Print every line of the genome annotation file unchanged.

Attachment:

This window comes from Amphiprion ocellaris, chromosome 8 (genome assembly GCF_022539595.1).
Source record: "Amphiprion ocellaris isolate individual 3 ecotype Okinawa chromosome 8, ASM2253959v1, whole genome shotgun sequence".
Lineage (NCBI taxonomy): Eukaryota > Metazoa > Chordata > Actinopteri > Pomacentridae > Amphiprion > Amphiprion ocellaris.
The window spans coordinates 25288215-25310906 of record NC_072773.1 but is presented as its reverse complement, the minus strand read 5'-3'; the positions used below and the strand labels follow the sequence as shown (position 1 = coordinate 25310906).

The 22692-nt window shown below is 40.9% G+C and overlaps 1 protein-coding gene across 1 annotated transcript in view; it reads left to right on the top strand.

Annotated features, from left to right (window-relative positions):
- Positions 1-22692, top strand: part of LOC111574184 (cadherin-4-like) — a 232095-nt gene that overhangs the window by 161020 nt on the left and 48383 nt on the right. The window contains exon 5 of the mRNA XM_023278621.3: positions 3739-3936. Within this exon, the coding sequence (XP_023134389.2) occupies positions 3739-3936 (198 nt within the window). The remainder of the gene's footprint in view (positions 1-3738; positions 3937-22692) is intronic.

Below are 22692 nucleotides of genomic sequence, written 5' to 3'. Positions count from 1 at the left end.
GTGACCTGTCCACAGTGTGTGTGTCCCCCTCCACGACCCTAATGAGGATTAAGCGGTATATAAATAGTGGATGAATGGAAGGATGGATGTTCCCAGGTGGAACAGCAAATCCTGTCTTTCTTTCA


This window comes from Amphiprion ocellaris, chromosome 8 (genome assembly GCF_022539595.1).
Source record: "Amphiprion ocellaris isolate individual 3 ecotype Okinawa chromosome 8, ASM2253959v1, whole genome shotgun sequence".
Lineage (NCBI taxonomy): Eukaryota > Metazoa > Chordata > Actinopteri > Pomacentridae > Amphiprion > Amphiprion ocellaris.
The window spans coordinates 25288215-25310906 of record NC_072773.1 but is presented as its reverse complement, the minus strand read 5'-3'; the positions used below and the strand labels follow the sequence as shown (position 1 = coordinate 25310906).

The 22692-nt window shown below is 40.9% G+C and overlaps 1 protein-coding gene across 1 annotated transcript in view; it reads left to right on the top strand.

Annotated features, from left to right (window-relative positions):
- Positions 1-22692, top strand: part of LOC111574184 (cadherin-4-like) — a 232095-nt gene that overhangs the window by 161020 nt on the left and 48383 nt on the right. The window contains exon 5 of the mRNA XM_023278621.3: positions 3739-3936. Within this exon, the coding sequence (XP_023134389.2) occupies positions 3739-3936 (198 nt within the window). The remainder of the gene's footprint in view (positions 1-3738; positions 3937-22692) is intronic.

Below are 22692 nucleotides of genomic sequence, written 5' to 3'. Positions count from 1 at the left end.
GTGACCTGTCCACAGTGTGTGTGTCCCCCTCCACGACCCTAATGAGGATTAAGCGGTATATAAATAGTGGATGAATGGAAGGATGGATGTTCCCAGGTGGAACAGCAAATCCTGTCTTTCTTTCA